It was great to speak with John O’ Mahony, Director in Behaviours and Attitudes, following his keynote presentation in Drinkaware’s Summer 2021 research briefing that took place on Wednesday 14th July: “A year on – Drinking behaviours and attitudes in Ireland in the context of COVID-19 in 2021”. Read on for Drinkaware’s interview with John O’Mahony.
John discussed what his experience collaborating with Drinkaware has been like. “They’re a super team to work with”. “It’s always a privilege to work with people who have that type of perspective. It’s a real pleasure working with them, and I learnt a great deal from them”.
The Barometer is a syndicated omnibus survey asking questions to a representative sample of adults aged 18+ across a wide range of topics and areas. John shared his experience about what the overall process of developing the barometer was like for him.
“The Barometer started where all research projects should, which is determining who you want to talk to, and what you want to ask them. We (Behaviour and Attitudes) wanted to do a national survey of a sufficient scope where we could analyse the results by various different groups with confidence, which was what was exactly done with the Barometer”.
The final data
When John spoke about the final data from the barometer, he noted that sensitivity is required towards it. The final data showed that people’s consumption of alcohol was impacted by going into lockdown, which John found to be very understandable.
“The results of the barometer indicated the challenges that the lockdown had presented to people. We should be very mindful of the level and the types of supports that people need, and they will also need those supports as they transition out of lockdown”.
Any sort of confinement that is imposed on people is a real shock to the system. John vocalised that as we learn to live with COVID-19, or even enter a quasi-post COVID-19 period, the transition people will have coming out of that will also be full of challenges, and we need to be sympathetic to that as well.
I asked John if the outcomes of this research went beyond his expectations. “I think going into any research with a series of hypothesis in which some are confirmed, and some aren’t, means the results are often reaffirming and surprising”.
John said that perhaps we shouldn’t have been surprised with the results, but the jumps in alcohol consumption patterns and the falls in overall wellbeing were at the very least, surprising. “The dip in mental wellbeing shortly after we went into lockdown was so striking”.
Changing our drinking behaviours post-pandemic
As someone with a passion for behaviour change, John O’Mahony analyses behaviour from the past and present, as well as predicting what future behaviours could look like. He discussed what he thinks people can do to change the trend with alcohol consumption coming out of lockdown.
“The first step is always recognising that there is an issue. To be reassured that we’re not alone in facing that issue makes it a very communal experience”. We have all had to cope with the pandemic and the lockdown at varying degrees and using various ways. John said that we’ve recognised a whole series of things during the pandemic, such as what is important in our lives and things we would like to change.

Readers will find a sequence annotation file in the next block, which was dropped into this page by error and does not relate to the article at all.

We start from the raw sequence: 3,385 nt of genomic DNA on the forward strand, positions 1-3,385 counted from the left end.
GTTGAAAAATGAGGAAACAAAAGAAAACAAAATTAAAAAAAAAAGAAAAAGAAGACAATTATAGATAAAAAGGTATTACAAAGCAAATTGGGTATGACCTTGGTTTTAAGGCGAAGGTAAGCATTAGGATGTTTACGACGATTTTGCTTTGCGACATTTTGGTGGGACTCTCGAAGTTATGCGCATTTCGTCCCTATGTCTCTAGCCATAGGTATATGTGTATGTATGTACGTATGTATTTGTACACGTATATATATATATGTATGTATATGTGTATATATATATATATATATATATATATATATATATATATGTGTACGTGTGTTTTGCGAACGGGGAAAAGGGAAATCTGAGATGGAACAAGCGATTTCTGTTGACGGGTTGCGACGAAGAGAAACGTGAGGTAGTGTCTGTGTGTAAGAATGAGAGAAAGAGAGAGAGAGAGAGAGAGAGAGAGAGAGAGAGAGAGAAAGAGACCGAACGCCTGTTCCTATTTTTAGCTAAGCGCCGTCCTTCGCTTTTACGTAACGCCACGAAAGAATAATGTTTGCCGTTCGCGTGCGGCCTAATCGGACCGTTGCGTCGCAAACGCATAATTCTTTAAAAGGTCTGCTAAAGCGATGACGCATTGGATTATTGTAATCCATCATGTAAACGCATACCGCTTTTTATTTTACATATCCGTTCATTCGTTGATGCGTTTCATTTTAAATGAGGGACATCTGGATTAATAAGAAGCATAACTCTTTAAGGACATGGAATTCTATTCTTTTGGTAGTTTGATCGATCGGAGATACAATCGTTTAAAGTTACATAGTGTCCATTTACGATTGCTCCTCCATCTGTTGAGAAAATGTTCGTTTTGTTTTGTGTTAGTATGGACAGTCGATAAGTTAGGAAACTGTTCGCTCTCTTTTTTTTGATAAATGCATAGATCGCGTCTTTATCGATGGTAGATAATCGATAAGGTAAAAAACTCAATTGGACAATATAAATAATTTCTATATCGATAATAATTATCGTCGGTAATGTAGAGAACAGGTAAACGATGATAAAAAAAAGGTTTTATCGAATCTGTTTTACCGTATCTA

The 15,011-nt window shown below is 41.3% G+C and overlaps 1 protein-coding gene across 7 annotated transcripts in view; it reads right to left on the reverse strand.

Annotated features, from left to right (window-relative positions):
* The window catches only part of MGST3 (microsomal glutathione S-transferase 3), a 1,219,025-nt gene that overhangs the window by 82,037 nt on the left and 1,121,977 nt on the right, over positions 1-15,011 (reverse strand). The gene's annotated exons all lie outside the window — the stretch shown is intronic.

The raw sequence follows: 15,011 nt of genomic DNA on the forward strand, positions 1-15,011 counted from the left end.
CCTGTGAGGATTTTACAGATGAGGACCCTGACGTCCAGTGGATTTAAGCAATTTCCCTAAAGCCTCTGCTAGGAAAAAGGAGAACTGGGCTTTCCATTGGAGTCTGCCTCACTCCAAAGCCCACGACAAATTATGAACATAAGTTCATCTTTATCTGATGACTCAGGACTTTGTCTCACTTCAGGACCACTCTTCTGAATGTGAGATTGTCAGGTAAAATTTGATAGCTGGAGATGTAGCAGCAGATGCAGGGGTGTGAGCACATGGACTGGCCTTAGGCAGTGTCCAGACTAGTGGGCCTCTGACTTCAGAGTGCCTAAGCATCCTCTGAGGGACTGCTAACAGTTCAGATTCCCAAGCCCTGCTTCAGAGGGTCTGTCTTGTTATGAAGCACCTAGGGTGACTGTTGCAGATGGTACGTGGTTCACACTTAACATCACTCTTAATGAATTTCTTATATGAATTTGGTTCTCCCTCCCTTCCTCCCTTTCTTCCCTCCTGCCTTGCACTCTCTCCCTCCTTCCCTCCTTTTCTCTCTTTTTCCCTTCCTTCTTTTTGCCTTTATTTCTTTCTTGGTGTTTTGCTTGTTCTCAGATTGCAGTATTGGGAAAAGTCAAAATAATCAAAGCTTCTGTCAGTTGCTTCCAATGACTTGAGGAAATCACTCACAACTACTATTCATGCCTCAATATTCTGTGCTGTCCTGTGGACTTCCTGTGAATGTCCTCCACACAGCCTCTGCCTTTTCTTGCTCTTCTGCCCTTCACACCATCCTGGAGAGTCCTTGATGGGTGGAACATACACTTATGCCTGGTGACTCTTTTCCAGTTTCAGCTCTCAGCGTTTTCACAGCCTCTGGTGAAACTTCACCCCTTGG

“We’ve adapted in ways that are more on the negative scale, and we should look to address those as quickly as we can so that these behaviours don’t become established”. John also noted that gathering tips and tools from organisations such as Drinkaware can help us if we recognise that the amount of alcohol we drink is increasing. The research has shown us that people do want to address their drinking habits, and that process of searching and requesting the information has been made quite accessible to them.
Future Drinkaware research
When I asked John if he had any ideas for future Drinkaware research, he deeply considered the role of parenting during the pandemic as it’s placed a lot of strains on people. “They’ve had to adapt to a twofold situation: how COVID-19 has impacted themselves, and how COVID-19 has impacted their children, whether it’s in relation to their education or their social interaction”.
We know from past Drinkaware research that parents with young children have found it particularly challenging and their levels of drinking have increased, and we also know that the other danger group is young adults (Families Barometer 2020).
“I think the research on parenting and communication amongst families and how we cope with the difficulties of the pandemic may be a very fruitful future research direction for Drinkaware”.
John noted that being both proactive and sympathetic as a parent is very important. “The approach of being sympathetic and empathetic to the challenges they have faced, and the various ways they have found to cope are all understandable. There is a need to explore the extent to which there are better and more constructive ways of coping”.
Make sure to keep an eye out for future Drinkaware research as well as future collaborations with John O’Mahony from Behaviours and Attitudes.